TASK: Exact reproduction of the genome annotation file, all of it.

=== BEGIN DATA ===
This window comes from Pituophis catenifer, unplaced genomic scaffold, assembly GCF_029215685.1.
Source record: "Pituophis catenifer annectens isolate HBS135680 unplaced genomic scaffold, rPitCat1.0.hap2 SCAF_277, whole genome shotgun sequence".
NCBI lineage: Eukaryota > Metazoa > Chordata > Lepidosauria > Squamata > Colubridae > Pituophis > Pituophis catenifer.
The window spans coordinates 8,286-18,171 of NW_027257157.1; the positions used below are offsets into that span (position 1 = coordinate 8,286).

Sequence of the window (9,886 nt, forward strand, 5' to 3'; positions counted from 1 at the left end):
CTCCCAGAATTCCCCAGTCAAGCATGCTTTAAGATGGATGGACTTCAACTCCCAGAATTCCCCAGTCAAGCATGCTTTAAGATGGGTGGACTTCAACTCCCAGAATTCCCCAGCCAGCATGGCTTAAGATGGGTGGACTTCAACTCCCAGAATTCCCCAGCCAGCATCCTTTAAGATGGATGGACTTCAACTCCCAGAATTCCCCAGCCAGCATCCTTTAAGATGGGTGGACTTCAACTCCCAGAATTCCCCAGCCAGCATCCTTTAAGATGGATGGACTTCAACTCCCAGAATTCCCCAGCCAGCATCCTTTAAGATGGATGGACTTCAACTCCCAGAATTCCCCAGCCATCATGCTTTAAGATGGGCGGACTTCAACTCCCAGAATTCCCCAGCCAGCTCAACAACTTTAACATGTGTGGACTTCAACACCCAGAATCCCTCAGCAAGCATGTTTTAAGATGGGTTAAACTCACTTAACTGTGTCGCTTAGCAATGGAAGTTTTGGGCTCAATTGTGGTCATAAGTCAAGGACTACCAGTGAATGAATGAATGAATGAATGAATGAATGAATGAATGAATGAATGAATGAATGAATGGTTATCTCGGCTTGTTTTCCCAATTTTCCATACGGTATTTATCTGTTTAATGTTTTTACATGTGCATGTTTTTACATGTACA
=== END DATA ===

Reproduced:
This window comes from Pituophis catenifer, unplaced genomic scaffold, assembly GCF_029215685.1.
Source record: "Pituophis catenifer annectens isolate HBS135680 unplaced genomic scaffold, rPitCat1.0.hap2 SCAF_277, whole genome shotgun sequence".
NCBI lineage: Eukaryota > Metazoa > Chordata > Lepidosauria > Squamata > Colubridae > Pituophis > Pituophis catenifer.
The window spans coordinates 8,286-18,171 of NW_027257157.1; the positions used below are offsets into that span (position 1 = coordinate 8,286).

Sequence of the window (9,886 nt, forward strand, 5' to 3'; positions counted from 1 at the left end):
CTCCCAGAATTCCCCAGTCAAGCATGCTTTAAGATGGATGGACTTCAACTCCCAGAATTCCCCAGTCAAGCATGCTTTAAGATGGGTGGACTTCAACTCCCAGAATTCCCCAGCCAGCATGGCTTAAGATGGGTGGACTTCAACTCCCAGAATTCCCCAGCCAGCATCCTTTAAGATGGATGGACTTCAACTCCCAGAATTCCCCAGCCAGCATCCTTTAAGATGGGTGGACTTCAACTCCCAGAATTCCCCAGCCAGCATCCTTTAAGATGGATGGACTTCAACTCCCAGAATTCCCCAGCCAGCATCCTTTAAGATGGATGGACTTCAACTCCCAGAATTCCCCAGCCATCATGCTTTAAGATGGGCGGACTTCAACTCCCAGAATTCCCCAGCCAGCTCAACAACTTTAACATGTGTGGACTTCAACACCCAGAATCCCTCAGCAAGCATGTTTTAAGATGGGTTAAACTCACTTAACTGTGTCGCTTAGCAATGGAAGTTTTGGGCTCAATTGTGGTCATAAGTCAAGGACTACCAGTGAATGAATGAATGAATGAATGAATGAATGAATGAATGAATGAATGAATGAATGAATGGTTATCTCGGCTTGTTTTCCCAATTTTCCATACGGTATTTATCTGTTTAATGTTTTTACATGTGCATGTTTTTACATGTACA